4HU8

Crystal Structure of a Bacterial Ig-like Domain Containing GH10 Xylanase from Termite Gut


Experimental Data Snapshot

  • Method: X-RAY DIFFRACTION
  • Resolution: 2 Å
  • R-Value Free: 0.266 
  • R-Value Work: 0.219 

wwPDB Validation 3D Report Full Report


This is version 1.1 of the entry. See complete history

Literature

Biochemical characterization and crystal structure of a GH10 xylanase from termite gut bacteria reveal a novel structural feature and significance of its bacterial Ig-like domain.

Han, Q.Liu, N.Robinson, H.Cao, L.Qian, C.Wang, Q.Xie, L.Ding, H.Wang, Q.Huang, Y.Li, J.Zhou, Z.

(2013) Biotechnol.Bioeng. 110: 3093-3103

  • DOI: 10.1002/bit.24982

  • PubMed Abstract: 
  • Bacterial Ig-like (Big) domains are commonly distributed in glycoside hydrolases (GH), but their structure and function remains undefined. Xylanase is a GH, and catalyzes the hydrolysis of the internal β-xylosidic linkages of xylan. In this study, we ...

    Bacterial Ig-like (Big) domains are commonly distributed in glycoside hydrolases (GH), but their structure and function remains undefined. Xylanase is a GH, and catalyzes the hydrolysis of the internal β-xylosidic linkages of xylan. In this study, we report the molecular cloning, biochemical and biophysical characterization, and crystal structure of a termite gut bacterial xylanase, Xyl-ORF19, which was derived from gut bacteria of a wood-feeding termite (Globitermes brachycerastes). The protein architecture of Xyl-ORF19 reveals that it has two domains, a C-terminal GH10 catalytic domain and an N-terminal Big_2 non-catalytic domain. The catalytic domain folds in an (α/β)8 barrel as most GH10 xylanases do, but it has two extra β-strands. The non-catalytic domain is structurally similar to an immunoglobulin-like domain of intimins. The recombinant enzyme without the non-catalytic domain has fairly low catalytic activity, and is different from the full-length enzyme in kinetic parameters, pH and temperature profiles, which suggests the non-catalytic domain could affect the enzyme biochemical and biophysical properties as well as the role for enzyme localization. This study provides a molecular basis for future efforts in xylanase bioengineering.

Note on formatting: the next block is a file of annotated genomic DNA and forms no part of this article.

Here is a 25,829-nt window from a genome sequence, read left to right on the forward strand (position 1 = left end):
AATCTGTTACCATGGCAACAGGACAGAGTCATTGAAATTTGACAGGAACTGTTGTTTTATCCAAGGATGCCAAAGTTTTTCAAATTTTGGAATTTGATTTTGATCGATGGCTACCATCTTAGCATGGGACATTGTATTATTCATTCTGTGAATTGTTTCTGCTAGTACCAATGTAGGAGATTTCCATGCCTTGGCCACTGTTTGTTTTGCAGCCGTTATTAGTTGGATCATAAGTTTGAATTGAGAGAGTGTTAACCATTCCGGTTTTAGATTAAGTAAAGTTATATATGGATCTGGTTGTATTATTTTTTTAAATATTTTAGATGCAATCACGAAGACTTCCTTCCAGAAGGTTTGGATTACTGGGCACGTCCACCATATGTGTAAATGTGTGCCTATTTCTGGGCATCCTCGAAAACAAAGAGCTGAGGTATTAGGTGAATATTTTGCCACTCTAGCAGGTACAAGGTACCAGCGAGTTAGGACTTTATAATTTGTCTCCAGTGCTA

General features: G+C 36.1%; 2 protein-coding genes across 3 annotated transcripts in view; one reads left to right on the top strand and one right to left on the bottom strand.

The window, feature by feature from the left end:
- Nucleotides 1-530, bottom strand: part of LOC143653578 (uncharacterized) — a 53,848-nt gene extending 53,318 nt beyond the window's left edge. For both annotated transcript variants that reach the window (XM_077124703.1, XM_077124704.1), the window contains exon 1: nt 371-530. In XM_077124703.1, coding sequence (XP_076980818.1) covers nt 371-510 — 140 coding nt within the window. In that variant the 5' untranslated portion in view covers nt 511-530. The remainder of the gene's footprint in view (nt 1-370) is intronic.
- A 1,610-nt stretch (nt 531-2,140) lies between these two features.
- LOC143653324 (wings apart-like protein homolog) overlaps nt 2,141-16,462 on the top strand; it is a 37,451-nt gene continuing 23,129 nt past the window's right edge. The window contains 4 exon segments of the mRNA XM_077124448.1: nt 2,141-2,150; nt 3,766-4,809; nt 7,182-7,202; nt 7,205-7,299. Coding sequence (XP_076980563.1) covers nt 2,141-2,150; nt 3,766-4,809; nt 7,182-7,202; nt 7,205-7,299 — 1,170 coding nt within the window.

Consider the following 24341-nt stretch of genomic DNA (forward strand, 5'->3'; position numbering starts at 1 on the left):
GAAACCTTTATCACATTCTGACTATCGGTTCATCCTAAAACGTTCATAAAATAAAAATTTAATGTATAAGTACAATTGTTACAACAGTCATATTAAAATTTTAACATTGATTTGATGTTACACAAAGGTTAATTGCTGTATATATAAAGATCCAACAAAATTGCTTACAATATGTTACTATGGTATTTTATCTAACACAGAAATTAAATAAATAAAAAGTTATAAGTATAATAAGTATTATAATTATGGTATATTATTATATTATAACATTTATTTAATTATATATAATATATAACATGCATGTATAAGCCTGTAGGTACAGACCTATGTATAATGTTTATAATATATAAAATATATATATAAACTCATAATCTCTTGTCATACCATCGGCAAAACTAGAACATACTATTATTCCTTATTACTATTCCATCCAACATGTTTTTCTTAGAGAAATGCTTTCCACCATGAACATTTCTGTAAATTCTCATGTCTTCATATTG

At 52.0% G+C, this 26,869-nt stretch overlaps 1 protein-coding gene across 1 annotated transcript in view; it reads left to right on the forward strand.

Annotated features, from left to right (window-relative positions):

Organizational Affiliation

    Department of Biochemistry, Virginia Tech, Blacksburg, Virginia, 24061.




Macromolecules

Find similar proteins by: Sequence  |  Structure

Entity ID: 1
MoleculeChainsSequence LengthOrganismDetails
GH10 Xylanase
A, B, C, D, E, F, G, H
456uncultured bacterium 35A20Mutation(s): 0 
EC: 3.2.1.8
Find proteins for K7PDC1 (uncultured bacterium 35A20)
Go to UniProtKB:  K7PDC1
Small Molecules
Ligands 2 Unique
IDChainsName / Formula / InChI Key2D Diagram3D Interactions
SO4
Query on SO4

Download SDF File 
Download CCD File 
A, B, C, D, E, F, G, H
SULFATE ION
O4 S
QAOWNCQODCNURD-UHFFFAOYSA-L
 Ligand Interaction
GOL
Query on GOL

Download SDF File 
Download CCD File 
A, B, C, D, E, G, H
GLYCEROL
GLYCERIN; PROPANE-1,2,3-TRIOL
C3 H8 O3
PEDCQBHIVMGVHV-UHFFFAOYSA-N
 Ligand Interaction
Experimental Data & Validation

Experimental Data

  • Method: X-RAY DIFFRACTION
  • Resolution: 2 Å
  • R-Value Free: 0.266 
  • R-Value Work: 0.219 
  • Space Group: P 1
Unit Cell:
Length (Å)Angle (°)
a = 55.685α = 92.96
b = 86.963β = 90.86
c = 246.433γ = 108.56
Software Package:
Software NamePurpose
REFMACrefinement
DENZOdata reduction
HKL-2000data collection
SCALEPACKdata scaling
MOLREPphasing

Structure Validation

View Full Validation Report or Ramachandran Plots



Entry History 

Deposition Data

Revision History 

  • Version 1.0: 2013-09-18
    Type: Initial release
  • Version 1.1: 2013-11-06
    Type: Database references